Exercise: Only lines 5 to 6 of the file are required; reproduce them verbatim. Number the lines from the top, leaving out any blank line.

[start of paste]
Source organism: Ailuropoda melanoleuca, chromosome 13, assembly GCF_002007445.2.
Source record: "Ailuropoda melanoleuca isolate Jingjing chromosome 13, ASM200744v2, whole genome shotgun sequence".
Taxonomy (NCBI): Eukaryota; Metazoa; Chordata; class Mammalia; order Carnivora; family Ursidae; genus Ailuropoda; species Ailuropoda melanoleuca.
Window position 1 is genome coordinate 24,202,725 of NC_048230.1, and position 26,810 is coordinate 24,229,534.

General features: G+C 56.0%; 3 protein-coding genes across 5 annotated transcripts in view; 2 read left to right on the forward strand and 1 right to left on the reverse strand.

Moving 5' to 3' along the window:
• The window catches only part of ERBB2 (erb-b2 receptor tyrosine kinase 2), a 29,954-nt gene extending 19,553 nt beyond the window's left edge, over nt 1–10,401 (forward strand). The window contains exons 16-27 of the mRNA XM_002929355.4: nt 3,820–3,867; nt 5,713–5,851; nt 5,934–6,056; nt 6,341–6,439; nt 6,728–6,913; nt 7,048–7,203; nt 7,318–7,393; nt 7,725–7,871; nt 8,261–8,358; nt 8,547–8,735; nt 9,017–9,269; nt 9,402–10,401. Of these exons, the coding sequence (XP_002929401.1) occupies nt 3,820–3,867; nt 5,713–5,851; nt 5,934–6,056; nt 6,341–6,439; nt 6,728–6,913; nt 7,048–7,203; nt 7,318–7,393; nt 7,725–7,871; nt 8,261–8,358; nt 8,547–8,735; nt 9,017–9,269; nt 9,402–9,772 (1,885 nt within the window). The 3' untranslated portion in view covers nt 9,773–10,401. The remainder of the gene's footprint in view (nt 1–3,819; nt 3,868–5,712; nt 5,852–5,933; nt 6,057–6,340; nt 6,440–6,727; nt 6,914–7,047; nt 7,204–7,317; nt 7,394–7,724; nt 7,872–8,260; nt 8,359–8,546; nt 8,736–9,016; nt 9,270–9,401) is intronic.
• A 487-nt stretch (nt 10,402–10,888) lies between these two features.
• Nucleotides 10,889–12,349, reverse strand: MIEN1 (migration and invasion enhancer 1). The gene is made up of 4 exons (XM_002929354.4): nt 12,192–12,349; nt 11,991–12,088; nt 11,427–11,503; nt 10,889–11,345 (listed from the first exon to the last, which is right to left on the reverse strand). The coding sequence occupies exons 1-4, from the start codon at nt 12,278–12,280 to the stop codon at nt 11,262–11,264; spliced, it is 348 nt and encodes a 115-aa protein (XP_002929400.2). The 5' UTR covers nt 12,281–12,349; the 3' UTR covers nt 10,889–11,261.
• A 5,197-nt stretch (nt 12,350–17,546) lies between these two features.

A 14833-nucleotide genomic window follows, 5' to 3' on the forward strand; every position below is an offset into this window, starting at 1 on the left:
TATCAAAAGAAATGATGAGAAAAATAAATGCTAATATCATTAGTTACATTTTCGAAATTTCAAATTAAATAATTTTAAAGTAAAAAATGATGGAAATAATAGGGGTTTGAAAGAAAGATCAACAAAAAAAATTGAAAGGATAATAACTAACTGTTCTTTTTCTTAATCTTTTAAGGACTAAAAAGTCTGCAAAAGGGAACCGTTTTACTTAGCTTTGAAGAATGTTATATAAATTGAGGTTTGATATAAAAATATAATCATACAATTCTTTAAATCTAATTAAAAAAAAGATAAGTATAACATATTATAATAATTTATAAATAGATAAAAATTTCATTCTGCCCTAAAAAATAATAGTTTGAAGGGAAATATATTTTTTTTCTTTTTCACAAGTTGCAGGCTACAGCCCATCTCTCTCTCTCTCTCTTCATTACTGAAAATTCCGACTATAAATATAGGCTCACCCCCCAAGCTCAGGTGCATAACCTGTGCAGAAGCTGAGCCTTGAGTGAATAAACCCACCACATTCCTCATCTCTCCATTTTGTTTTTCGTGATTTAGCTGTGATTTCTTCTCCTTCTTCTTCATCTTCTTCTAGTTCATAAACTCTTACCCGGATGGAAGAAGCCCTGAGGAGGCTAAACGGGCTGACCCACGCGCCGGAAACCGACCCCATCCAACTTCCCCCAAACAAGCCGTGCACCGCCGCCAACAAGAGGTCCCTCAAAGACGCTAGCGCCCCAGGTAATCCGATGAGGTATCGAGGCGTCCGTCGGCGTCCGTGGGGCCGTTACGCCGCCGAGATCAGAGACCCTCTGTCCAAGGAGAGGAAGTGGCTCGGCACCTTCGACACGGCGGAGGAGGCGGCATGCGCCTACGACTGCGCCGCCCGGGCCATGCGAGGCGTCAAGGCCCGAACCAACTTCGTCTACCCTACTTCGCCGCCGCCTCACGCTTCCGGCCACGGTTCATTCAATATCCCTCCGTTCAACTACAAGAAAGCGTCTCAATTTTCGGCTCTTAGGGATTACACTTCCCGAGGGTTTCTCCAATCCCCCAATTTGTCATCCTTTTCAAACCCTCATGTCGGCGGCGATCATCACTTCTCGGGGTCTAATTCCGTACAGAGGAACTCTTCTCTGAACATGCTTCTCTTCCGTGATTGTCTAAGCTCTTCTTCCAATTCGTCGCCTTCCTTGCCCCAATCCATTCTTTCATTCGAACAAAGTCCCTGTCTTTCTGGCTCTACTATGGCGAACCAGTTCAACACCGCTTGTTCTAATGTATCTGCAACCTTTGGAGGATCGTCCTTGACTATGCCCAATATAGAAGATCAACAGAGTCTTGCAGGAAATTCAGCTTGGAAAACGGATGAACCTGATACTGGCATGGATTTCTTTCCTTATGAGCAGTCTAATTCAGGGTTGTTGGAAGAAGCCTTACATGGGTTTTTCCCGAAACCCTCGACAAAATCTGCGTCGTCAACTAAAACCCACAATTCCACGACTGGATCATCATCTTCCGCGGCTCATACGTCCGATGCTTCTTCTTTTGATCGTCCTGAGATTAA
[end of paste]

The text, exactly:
General features: G+C 56.0%; 3 protein-coding genes across 5 annotated transcripts in view; 2 read left to right on the forward strand and 1 right to left on the reverse strand.

Moving 5' to 3' along the window: